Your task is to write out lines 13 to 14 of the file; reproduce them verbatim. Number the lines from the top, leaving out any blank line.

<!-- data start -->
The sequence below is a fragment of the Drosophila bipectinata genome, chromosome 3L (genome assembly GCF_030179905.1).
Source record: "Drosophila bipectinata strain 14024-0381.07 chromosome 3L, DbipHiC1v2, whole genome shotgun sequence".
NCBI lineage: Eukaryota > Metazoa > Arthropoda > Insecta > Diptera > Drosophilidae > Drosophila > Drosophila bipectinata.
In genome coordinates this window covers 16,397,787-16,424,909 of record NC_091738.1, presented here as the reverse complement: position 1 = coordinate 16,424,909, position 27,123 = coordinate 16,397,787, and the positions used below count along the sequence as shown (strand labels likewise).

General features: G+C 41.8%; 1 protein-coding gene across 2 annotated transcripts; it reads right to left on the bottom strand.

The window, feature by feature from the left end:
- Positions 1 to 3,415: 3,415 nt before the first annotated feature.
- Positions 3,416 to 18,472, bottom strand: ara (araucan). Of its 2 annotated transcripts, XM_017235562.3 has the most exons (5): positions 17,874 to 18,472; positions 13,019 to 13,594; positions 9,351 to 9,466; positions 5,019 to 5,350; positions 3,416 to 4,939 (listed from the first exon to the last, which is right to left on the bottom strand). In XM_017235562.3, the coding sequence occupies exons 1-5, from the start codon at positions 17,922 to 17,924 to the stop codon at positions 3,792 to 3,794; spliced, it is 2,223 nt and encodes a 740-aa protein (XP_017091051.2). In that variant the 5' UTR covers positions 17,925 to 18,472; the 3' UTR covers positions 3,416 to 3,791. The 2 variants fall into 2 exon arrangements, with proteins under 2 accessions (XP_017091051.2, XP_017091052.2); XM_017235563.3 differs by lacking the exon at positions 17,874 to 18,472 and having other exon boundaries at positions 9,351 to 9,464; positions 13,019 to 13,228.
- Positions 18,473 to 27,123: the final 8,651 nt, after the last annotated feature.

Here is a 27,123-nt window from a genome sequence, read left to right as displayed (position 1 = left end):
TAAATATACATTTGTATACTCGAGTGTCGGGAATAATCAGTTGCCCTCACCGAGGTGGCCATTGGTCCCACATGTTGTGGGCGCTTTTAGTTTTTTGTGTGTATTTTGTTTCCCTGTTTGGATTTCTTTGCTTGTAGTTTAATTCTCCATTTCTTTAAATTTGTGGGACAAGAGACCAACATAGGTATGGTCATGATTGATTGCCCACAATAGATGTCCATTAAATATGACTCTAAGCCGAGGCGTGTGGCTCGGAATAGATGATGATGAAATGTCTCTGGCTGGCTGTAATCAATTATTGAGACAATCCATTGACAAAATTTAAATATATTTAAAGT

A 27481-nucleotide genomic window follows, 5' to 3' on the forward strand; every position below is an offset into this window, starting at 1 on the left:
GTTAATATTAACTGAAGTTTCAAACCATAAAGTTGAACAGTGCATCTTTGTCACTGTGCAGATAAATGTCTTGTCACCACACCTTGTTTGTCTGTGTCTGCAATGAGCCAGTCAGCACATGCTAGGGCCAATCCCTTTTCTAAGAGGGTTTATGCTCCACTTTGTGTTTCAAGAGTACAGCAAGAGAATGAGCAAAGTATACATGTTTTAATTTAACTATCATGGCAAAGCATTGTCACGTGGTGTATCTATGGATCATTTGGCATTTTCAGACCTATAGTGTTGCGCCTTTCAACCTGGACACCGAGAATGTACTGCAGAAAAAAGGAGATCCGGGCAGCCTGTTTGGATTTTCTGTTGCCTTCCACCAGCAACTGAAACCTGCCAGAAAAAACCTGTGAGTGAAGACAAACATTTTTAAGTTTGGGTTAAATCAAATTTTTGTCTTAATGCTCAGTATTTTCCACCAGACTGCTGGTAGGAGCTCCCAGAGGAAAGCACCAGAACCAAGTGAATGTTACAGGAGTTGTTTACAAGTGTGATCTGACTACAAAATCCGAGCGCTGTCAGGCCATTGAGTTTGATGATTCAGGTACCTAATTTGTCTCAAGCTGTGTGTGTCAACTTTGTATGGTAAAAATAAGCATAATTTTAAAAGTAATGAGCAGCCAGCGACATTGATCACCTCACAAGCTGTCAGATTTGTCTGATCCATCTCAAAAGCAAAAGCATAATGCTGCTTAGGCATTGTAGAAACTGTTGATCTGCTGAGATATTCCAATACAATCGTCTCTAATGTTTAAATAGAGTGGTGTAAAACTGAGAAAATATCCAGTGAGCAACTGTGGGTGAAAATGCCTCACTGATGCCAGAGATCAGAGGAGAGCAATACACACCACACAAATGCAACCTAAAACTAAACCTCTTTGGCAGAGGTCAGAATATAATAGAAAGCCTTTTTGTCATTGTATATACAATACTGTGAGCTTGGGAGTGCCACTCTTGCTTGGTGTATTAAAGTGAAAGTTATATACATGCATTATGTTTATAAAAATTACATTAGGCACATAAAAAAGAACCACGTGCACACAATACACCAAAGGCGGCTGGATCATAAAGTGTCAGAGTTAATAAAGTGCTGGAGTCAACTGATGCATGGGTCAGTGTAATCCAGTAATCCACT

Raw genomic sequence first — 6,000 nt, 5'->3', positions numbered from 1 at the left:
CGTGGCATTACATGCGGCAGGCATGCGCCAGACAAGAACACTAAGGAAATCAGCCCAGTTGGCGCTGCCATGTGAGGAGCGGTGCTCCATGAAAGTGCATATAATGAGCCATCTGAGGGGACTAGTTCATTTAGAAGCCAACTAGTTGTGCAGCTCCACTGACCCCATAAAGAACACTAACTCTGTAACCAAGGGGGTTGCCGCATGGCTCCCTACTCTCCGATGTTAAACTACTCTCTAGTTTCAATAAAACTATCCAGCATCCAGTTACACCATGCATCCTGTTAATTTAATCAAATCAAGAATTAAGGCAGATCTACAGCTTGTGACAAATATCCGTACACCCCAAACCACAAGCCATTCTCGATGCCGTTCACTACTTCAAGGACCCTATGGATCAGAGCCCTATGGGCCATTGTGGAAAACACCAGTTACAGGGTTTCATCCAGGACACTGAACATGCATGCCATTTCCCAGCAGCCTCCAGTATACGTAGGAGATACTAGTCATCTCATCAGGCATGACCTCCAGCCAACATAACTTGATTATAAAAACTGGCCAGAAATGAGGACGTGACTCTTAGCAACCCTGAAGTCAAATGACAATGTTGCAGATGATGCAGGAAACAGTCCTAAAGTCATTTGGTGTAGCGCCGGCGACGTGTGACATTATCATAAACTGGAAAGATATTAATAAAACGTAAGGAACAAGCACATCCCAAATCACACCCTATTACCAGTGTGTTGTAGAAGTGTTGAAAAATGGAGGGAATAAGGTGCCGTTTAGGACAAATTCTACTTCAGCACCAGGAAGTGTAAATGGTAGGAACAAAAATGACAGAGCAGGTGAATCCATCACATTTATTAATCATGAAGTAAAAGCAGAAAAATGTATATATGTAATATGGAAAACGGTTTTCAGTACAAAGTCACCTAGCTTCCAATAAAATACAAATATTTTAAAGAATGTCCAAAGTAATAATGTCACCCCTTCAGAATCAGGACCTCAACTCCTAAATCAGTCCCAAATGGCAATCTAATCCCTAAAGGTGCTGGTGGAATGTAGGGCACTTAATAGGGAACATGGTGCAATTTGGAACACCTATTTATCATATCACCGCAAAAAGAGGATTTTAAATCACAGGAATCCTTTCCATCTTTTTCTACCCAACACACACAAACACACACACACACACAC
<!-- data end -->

GTTAATATTAACTGAAGTTTCAAACCATAAAGTTGAACAGTGCATCTTTGTCACTGTGCAGATAAATGTCTTGTCACCACACCTTGTTTGTCTGTGTCTGCAATGAGCCAGTCAGCACATGCTAGGGCCAATCCCTTTTCTAAGAGGGTTTATGCTCCACTTTGTGTTTCAAGAGTACAGCAAGAGAATGAGCAAAGTATACATGTTTTAATTTAACTATCATGGCAAAGCATTGTCACGTGGTGTATCTATGGATCATTTGGCATTTTCAGACCTATAGTGTTGCGCCTTTCAACCTGGACACCGAGAATGTACTGCAGAAAAAAGGAGATCCGGGCAGCCTGTTTGGATTTTCTGTTGCCTTCCACCAGCAACTGAAACCTGCCAGAAAAAACCTGTGAGTGAAGACAAACATTTTTAAGTTTGGGTTAAATCAAATTTTTGTCTTAATGCTCAGTATTTTCCACCAGACTGCTGGTAGGAGCTCCCAGAGGAAAGCACCAGAACCAAGTGAATGTTACAGGAGTTGTTTACAAGTGTGATCTGACTACAAAATCCGAGCGCTGTCAGGCCATTGAGTTTGATGATTCAGGTACCTAATTTGTCTCAAGCTGTGTGTGTCAACTTTGTATGGTAAAAATAAGCATAATTTTAAAAGTAATGAGCAGCCAGCGACATTGATCACCTCACAAGCTGTCAGATTTGTCTGATCCATCTCAAAAGCAAAAGCATAATGCTGCTTAGGCATTGTAGAAACTGTTGATCTGCTGAGATATTCCAATACAATCGTCTCTAATGTTTAAATAGAGTGGTGTAAAACTGAGAAAATATCCAGTGAGCAACTGTGGGTGAAAATGCCTCACTGATGCCAGAGATCAGAGGAGAGCAATACACACCACACAAATGCAACCTAAAACTAAACCTCTTTGGCAGAGGTCAGAATATAATAGAAAGCCTTTTTGTCATTGTATATACAATACTGTGAGCTTGGGAGTGCCACTCTTGCTTGGTGTATTAAAGTGAAAGTTATATACATGCATTATGTTTATAAAAATTACATTAGGCACATAAAAAAGAACCACGTGCACACAATACACCAAAGGCGGCTGGATCATAAAGTGTCAGAGTTAATAAAGTGCTGGAGTCAACTGATGCATGGGTCAGTGTAATCCAGTAATCCACT

Raw genomic sequence first — 6,000 nt, 5'->3', positions numbered from 1 at the left: